Saturday, March 29, 2014

“Obvious Child”–Movie Review




This week at The Film Society of Lincoln Center’s New Directors/New Films series, I saw “Obvious Child”, a romantic comedy written and directed by Gillian Robespierre.


When a young woman becomes pregnant following a one-night stand, she decides to have an abortion – but will this cause her to lose the man with whom she slept?


Donna (Jenny Slate) is really having it pretty tough right now.  As an aspiring comedienne, she must fight to get her few minutes onstage at the Brooklyn club where she performs.  Not only that, but she’s losing her day job as a clerk in a bookstore because the owner is being evicted by his landlord.  On top of all that, her boyfriend breaks up with her after her set one night.  In subsequent weeks, her life goes into a bit of a tailspin until she happens to meet Max (Jake Lacy) at the comedy club one night.  The two hit it off right away and Donna winds up going back to his place to spend the night. 

Some time thereafter, Donna’s worst suspicions are realized when she learns this tryst has resulted in her pregnancy.  Both unwilling and unable to take care of a child by herself, she ultimately decides to have an abortion, despite the fact that scrounging up the $500 to cover the cost will be something of a challenge, particularly given that she has no insurance (where’s Obamacare when you need it?).  Nevertheless, Donna is determined to go through with it.  One thing that bothers her is that Max is unaware that she is expecting.  Donna realizes that she has to inform Max of both her situation and resulting plans, but has great trepidation when it comes to actually carrying out this mission.

After a couple of meetings with Max – some by chance, others planned – Donna still cannot muster the courage to apprise him.  Although it’s clear that these two are quite fond of each other, Donna’s wariness seems to be forcing a distance between them; nevertheless, Max fights for his chance to be with her.  Eventually, Donna invites Max to see her perform at the comedy club.  Once on stage, she announces to the audience – and to Max – that not only is she pregnant but that she is currently scheduled to have an abortion the next day.  Upon discovering this, will Max try to discourage her from her plans or will he use this as an opportunity to dump her?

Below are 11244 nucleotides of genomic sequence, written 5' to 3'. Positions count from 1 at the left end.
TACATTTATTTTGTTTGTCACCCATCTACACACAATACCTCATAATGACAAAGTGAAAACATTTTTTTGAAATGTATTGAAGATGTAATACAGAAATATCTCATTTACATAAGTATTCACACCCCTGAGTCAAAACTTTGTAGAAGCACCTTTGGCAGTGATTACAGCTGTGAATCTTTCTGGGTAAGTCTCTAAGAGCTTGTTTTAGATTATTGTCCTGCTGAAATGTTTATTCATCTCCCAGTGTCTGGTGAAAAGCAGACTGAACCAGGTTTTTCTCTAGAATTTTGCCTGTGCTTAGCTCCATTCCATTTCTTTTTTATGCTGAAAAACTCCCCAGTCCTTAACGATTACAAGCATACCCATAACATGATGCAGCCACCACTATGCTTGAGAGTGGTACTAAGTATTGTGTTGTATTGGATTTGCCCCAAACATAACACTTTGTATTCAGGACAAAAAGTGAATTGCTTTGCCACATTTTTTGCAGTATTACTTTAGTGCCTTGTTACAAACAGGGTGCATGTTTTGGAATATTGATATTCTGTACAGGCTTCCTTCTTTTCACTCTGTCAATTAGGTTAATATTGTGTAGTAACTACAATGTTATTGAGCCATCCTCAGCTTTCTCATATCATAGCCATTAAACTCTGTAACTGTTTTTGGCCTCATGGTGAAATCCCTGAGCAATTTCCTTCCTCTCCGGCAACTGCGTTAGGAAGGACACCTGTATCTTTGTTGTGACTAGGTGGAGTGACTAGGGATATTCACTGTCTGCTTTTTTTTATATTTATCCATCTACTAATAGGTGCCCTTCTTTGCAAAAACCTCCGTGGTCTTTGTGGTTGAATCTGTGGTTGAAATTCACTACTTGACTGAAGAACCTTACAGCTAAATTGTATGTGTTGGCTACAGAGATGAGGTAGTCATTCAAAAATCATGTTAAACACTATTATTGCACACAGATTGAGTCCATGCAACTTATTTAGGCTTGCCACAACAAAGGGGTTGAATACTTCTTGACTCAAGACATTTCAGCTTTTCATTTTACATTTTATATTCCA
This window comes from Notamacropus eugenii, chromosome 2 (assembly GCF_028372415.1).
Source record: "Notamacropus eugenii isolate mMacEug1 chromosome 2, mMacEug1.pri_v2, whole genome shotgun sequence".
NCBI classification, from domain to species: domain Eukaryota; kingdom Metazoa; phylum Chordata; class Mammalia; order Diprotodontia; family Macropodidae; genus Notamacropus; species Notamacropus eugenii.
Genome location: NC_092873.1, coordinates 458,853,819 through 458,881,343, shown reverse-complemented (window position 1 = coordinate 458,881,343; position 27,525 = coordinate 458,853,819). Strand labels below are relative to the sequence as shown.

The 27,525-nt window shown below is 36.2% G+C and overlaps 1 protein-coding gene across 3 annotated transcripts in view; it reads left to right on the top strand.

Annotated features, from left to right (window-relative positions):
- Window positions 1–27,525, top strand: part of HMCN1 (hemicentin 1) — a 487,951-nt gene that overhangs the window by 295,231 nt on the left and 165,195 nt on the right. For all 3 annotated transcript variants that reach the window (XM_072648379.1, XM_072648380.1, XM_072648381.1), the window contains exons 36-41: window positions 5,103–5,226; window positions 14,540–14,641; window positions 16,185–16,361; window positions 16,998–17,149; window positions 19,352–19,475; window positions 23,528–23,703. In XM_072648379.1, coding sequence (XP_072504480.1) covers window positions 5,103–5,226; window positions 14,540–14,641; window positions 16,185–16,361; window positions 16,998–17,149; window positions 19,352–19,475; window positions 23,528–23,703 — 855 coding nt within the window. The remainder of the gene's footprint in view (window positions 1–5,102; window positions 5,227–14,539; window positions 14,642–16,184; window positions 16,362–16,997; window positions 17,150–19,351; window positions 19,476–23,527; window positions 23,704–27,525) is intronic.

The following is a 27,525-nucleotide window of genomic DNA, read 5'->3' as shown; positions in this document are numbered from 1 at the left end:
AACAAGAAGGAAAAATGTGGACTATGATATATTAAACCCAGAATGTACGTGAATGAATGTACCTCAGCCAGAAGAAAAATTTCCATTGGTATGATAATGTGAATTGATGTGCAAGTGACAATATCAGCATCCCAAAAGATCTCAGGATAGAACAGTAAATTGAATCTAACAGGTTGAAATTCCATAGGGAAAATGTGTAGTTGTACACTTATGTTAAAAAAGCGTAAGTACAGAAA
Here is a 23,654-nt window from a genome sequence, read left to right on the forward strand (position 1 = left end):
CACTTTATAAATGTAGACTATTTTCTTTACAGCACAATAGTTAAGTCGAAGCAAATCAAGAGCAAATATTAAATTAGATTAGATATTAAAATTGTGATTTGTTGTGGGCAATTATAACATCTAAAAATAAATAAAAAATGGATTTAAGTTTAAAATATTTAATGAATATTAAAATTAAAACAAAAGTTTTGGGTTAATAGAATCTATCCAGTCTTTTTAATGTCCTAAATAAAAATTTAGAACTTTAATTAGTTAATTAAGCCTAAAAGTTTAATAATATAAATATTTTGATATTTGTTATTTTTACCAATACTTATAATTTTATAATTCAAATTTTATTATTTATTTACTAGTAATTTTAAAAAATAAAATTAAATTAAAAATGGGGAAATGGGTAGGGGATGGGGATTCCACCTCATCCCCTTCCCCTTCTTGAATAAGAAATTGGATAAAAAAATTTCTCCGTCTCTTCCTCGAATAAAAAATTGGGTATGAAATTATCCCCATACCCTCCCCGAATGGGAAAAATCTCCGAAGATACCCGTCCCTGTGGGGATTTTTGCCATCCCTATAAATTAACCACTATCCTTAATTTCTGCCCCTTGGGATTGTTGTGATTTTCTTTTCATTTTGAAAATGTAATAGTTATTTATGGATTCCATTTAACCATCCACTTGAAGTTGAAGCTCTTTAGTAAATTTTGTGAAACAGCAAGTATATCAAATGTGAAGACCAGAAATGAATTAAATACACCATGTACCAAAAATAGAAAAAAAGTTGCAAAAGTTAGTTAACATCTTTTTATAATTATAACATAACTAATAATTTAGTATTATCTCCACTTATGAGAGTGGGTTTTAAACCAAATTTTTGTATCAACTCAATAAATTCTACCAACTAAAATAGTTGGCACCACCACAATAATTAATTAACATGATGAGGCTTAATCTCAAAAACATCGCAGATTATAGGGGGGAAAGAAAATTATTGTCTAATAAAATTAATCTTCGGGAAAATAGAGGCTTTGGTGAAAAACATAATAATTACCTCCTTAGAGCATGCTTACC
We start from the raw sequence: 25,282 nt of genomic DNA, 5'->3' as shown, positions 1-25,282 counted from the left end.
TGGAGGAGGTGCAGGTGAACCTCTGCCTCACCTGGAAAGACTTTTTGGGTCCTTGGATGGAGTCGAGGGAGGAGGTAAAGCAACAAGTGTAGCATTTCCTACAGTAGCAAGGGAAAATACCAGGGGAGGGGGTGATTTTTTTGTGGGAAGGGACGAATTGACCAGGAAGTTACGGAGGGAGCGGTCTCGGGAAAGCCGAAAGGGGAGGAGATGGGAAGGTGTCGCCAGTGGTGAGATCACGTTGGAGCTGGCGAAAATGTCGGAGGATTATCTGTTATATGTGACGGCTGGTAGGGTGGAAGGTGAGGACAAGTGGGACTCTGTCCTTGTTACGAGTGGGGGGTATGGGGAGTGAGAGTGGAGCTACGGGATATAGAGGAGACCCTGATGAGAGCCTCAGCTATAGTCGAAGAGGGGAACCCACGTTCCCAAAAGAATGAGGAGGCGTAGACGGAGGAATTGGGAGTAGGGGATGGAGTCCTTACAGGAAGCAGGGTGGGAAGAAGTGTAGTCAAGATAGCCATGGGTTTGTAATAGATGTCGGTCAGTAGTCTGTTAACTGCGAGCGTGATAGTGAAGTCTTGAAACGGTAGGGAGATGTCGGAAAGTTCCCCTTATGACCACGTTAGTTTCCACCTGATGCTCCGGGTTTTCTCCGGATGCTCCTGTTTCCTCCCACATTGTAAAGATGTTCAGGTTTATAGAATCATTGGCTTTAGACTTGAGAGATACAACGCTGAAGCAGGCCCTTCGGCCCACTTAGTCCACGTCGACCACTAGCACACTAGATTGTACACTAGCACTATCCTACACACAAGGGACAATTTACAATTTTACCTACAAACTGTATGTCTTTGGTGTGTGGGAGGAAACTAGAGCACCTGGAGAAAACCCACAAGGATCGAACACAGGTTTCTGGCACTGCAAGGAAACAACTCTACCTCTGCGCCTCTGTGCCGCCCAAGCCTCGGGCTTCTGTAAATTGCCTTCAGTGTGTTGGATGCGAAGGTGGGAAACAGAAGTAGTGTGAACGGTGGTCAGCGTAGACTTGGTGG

Are you ready for a romantic comedy about abortion?  Well, ready or not, it’s here, it’s hilarious, deal with it!  For all of the hard edge the character of Donna is supposed to have as a stand-up comedian, she is played with great pathos by Slate.  Instead of using her humor as a shield, Donna uses it as a form of therapy – by publicly and humorously discussing deeply personal aspects of her life, she is in fact both medicating herself and entertaining her audience simultaneously.  Thanks to Slate’s performance, we see and feel this young woman as a multi-dimensional human being instead of a caricature – which would be an easy out, but one that is skillfully avoided in the screenplay by Robespierre. 

With an incredible cast that includes Richard Kind and David Cross, this is a human and heartfelt story told without guile, smarminess or cool aloofness (despite the fact that parts of the movie were shot in the infamous hipster haven, my ‘hood of Williamsburg Brooklyn).  As much as I enjoyed “Obvious Child” and believe this will be sure to propel its writer/director Robespierre to a larger audience, I don’t think that the movie is terribly well served by its title, which I found to be a little misleading and confusing.  The title is taken from a Paul Simon song that is used in the film, which the director said was a favorite from her childhood.

Following the screening there was an interview with writer/director Robespierre and some members of her cast, including Slate.  Robespierre said that the shoot was an extremely aggressive 18 days and that some of the scenes in the comedy club were shot overnight after the club had closed.  In taking “Obvious Child” around the film festival circuit throughout the country, she was pleasantly surprised at how accepting people were of a comedy about a woman who has an abortion.  She interpreted the relative absence of controversy showed society was in fact ready for a story such as this. 

Obvious Child (2014) on IMDb

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